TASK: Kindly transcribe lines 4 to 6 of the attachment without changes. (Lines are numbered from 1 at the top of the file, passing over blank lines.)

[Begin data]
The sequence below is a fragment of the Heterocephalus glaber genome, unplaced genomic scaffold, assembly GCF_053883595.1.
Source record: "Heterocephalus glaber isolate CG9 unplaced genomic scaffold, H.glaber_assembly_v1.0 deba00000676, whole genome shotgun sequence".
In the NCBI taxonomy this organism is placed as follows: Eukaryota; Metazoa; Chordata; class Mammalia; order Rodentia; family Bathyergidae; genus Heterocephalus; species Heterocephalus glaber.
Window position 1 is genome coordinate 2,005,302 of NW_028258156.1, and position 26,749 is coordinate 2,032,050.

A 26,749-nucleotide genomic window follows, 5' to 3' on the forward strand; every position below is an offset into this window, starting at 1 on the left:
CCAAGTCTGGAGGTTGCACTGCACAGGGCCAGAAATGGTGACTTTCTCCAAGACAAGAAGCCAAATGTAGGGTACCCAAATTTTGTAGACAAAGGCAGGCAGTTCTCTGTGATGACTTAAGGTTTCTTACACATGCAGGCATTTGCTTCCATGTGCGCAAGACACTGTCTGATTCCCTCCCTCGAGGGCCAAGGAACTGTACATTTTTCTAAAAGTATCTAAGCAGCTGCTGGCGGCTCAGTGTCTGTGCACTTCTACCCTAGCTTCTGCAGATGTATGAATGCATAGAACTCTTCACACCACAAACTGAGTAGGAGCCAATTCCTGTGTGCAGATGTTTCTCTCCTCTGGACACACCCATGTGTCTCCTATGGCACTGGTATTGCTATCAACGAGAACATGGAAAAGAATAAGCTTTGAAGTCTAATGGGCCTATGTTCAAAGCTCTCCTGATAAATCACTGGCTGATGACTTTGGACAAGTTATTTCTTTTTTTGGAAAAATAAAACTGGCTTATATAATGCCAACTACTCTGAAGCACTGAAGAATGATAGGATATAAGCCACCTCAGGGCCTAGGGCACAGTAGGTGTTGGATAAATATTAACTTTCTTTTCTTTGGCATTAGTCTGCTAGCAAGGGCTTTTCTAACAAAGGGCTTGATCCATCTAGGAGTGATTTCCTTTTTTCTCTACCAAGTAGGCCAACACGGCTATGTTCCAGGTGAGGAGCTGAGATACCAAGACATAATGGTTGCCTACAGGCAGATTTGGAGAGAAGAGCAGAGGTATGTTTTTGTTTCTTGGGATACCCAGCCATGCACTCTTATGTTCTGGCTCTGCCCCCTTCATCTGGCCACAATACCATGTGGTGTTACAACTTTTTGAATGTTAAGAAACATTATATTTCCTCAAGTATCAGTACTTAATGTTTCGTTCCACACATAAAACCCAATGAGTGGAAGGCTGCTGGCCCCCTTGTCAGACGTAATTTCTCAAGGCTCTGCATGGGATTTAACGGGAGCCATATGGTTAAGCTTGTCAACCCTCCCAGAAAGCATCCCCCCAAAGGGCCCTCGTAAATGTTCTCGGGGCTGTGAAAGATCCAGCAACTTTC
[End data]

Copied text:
Window position 1 is genome coordinate 2,005,302 of NW_028258156.1, and position 26,749 is coordinate 2,032,050.

A 26,749-nucleotide genomic window follows, 5' to 3' on the forward strand; every position below is an offset into this window, starting at 1 on the left:
CCAAGTCTGGAGGTTGCACTGCACAGGGCCAGAAATGGTGACTTTCTCCAAGACAAGAAGCCAAATGTAGGGTACCCAAATTTTGTAGACAAAGGCAGGCAGTTCTCTGTGATGACTTAAGGTTTCTTACACATGCAGGCATTTGCTTCCATGTGCGCAAGACACTGTCTGATTCCCTCCCTCGAGGGCCAAGGAACTGTACATTTTTCTAAAAGTATCTAAGCAGCTGCTGGCGGCTCAGTGTCTGTGCACTTCTACCCTAGCTTCTGCAGATGTATGAATGCATAGAACTCTTCACACCACAAACTGAGTAGGAGCCAATTCCTGTGTGCAGATGTTTCTCTCCTCTGGACACACCCATGTGTCTCCTATGGCACTGGTATTGCTATCAACGAGAACATGGAAAAGAATAAGCTTTGAAGTCTAATGGGCCTATGTTCAAAGCTCTCCTGATAAATCACTGGCTGATGACTTTGGACAAGTTATTTCTTTTTTTGGAAAAATAAAACTGGCTTATATAATGCCAACTACTCTGAAGCACTGAAGAATGATAGGATATAAGCCACCTCAGGGCCTAGGGCACAGTAGGTGTTGGATAAATATTAACTTTCTTTTCTTTGGCATTAGTCTGCTAGCAAGGGCTTTTCTAACAAAGGGCTTGATCCATCTAGGAGTGATTTCCTTTTTTCTCTACCAAGTAGGCCAACACGGCTATGTTCCAGGTGAGGAGCTGAGATACCAAGACATAATGGTTGCCTACAGGCAGATTTGGAGAGAAGAGCAGAGGTATGTTTTTGTTTCTTGGGATACCCAGCCATGCACTCTTATGTTCTGGCTCTGCCCCCTTCATCTGGCCACAATACCATGTGGTGTTACAACTTTTTGAATGTTAAGAAACATTATATTTCCTCAAGTATCAGTACTTAATGTTTCGTTCCACACATAAAACCCAATGAGTGGAAGGCTGCTGGCCCCCTTGTCAGACGTAATTTCTCAAGGCTCTGCATGGGATTTAACGGGAGCCATATGGTTAAGCTTGTCAACCCTCCCAGAAAGCATCCCCCCAAAGGGCCCTCGTAAATGTTCTCGGGGCTGTGAAAGATCCAGCAACTTTC